About me

I am a retired ethnomusicologist though I don’t consider the ‘ethno’ prefix necessary neither do I feel that  I have really retired, yet.

I taught music in secondary schools and as a lecturer at Redland College of Education (Bristol) before moving to Uganda in 1964 to work as head of music at Makerere College School. A year later I was moved to the newly founded National Teachers’ College at Kyambogo (now Kyambogo University) to establish the new music department.

17 entengakyambogosmall
Students practice entenga drum-chime at Kyambogo.

I returned to the UK in 1968 and in 1969  was appointed to lead research into the traditional music of Scotland at the School of Scottish Studies, Edinburgh University. While there I gained my doctorate with my study  The Fiddle Music Tradition of the Shetland Isles (1980) and also initiated ethnomusicology courses within the Faculty of Music.

I took early retirement in 1989.  This allowed me more time for research and to resume visits to Uganda and to undertake some archival work. For instance, I prepared my own collection of Indian and African field recordings  for deposit in the British Library’s National Sound Archive and in 2002-2003 I visited Banjul as a World Bank  consultant to undertake the re-equipping of the Gambia National Museum’s sound archive and the retraining of its staff.  I  spent a semester as Visiting Professor at the Archives of Traditional Music at Indiana University, organising and indexing the Laura Boulton Collection of field recordings and while home in Edinburgh in 1994-5 I worked similarly on the Jean Jenkins Archive housed at the National Museum of Scotland.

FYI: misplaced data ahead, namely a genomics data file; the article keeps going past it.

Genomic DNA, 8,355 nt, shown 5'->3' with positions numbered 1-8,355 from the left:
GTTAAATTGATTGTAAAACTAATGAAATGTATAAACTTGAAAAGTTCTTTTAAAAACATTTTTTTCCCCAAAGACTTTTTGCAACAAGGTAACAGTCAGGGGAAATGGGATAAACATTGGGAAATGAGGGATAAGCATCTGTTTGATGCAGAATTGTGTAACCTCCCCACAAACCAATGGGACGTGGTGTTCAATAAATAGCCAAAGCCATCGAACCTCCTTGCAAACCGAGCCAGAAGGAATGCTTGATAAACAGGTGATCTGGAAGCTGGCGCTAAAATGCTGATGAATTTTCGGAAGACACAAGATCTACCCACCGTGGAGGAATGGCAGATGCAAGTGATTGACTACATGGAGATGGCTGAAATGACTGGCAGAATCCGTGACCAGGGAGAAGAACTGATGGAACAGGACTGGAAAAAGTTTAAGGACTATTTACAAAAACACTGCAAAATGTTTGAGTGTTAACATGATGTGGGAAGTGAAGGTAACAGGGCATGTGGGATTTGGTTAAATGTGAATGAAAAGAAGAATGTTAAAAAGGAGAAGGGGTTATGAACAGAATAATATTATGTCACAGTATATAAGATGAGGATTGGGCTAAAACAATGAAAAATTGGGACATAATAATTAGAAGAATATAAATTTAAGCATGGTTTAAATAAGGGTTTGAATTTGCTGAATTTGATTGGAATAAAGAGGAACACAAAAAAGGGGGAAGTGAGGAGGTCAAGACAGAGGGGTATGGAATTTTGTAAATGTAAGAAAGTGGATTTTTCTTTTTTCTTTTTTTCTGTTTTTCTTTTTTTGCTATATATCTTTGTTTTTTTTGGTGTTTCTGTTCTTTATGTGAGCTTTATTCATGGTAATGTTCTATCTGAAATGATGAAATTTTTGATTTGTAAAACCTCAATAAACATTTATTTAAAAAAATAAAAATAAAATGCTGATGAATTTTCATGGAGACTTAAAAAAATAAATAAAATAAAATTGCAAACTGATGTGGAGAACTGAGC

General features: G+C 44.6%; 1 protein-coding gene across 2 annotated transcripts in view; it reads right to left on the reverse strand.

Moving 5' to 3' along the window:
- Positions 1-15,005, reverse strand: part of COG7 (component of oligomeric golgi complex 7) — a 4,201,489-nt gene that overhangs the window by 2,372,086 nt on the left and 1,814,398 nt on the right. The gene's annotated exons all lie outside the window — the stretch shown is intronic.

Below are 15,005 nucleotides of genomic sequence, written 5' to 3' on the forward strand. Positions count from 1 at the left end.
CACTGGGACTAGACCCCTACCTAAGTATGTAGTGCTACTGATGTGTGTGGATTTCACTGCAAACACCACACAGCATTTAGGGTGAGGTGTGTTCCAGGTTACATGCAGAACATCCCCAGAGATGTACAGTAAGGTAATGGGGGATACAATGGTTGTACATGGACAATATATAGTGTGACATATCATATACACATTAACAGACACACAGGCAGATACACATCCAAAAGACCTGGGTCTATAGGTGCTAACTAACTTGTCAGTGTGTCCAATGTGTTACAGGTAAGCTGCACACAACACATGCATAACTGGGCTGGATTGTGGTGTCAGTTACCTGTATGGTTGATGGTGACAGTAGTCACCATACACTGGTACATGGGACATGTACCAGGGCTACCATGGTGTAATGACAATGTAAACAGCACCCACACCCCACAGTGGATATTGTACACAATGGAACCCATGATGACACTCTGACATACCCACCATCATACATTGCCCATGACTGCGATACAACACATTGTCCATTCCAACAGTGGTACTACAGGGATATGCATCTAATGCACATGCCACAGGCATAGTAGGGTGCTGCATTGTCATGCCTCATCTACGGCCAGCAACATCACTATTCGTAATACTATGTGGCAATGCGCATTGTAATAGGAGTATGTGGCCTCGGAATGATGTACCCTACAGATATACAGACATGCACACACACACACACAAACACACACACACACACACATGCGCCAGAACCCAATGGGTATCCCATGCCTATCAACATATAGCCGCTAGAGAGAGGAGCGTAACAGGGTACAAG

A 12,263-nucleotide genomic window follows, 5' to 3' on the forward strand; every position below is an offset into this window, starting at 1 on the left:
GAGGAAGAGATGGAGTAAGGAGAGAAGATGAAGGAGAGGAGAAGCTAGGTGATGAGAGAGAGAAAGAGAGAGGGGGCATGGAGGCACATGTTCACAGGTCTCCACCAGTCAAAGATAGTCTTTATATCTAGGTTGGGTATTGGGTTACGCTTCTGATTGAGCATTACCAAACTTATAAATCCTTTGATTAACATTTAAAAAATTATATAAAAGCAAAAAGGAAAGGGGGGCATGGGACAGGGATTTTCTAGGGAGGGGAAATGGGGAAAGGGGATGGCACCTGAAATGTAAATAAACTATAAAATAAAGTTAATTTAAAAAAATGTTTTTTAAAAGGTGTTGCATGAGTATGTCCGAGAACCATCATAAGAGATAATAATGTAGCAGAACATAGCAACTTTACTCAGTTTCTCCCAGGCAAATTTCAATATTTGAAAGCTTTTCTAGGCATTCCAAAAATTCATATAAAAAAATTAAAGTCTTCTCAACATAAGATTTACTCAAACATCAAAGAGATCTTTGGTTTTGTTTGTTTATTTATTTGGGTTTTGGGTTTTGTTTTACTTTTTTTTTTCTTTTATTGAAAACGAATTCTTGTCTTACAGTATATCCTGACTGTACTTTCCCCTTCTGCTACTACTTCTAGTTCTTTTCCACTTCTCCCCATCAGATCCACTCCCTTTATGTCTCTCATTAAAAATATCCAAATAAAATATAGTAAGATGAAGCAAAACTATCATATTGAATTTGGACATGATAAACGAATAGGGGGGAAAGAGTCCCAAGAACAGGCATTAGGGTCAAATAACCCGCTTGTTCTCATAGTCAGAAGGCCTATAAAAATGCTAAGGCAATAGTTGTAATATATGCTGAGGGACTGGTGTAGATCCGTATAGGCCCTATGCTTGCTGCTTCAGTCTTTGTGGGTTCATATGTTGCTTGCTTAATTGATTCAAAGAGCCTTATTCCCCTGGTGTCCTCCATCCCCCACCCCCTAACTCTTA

I am currently a Research Associate at SOAS, London and also classed as a Visiting Academic at Birmingham University (where I taught ethnomusicology part-time for a decade).  I  continue to give occasional lectures and workshops (eg. The John Bird Lecture at Cardiff University in November 2015 and the John Blacking RAI lecture at Durham in 2014) .

Among my hobbies have been conducting (I was Chorus Master and Assistant Musical Director of  the Bristol Opera School before going to Uganda) and have enjoyed playing early European music and giving workshops in  African  music performance, in particular, the Kiganda amadinda and the Kisoga embaire xylophones as well as various styles of drumming..

Birmingham students play embaire.

I  play keyboards, viols and recorders and for a decade served as Musical Director of the Birmingham Branch of the Society of Recorder Players until 2014.

Ellevil 1964
Ellevil 1964

Sailing has been a much loved pastime. With my wife Diana and our three sons we have explored most of the coastal waters of Scotland and its western and northern isles. This painting of the Norwegian folkboat Ellevil (our first sailing cruiser) was made by the marine artist Pete Stuckey who sailed with us on our last voyage from Helford River to Fishguard in Ellevil before we moved to Uganda
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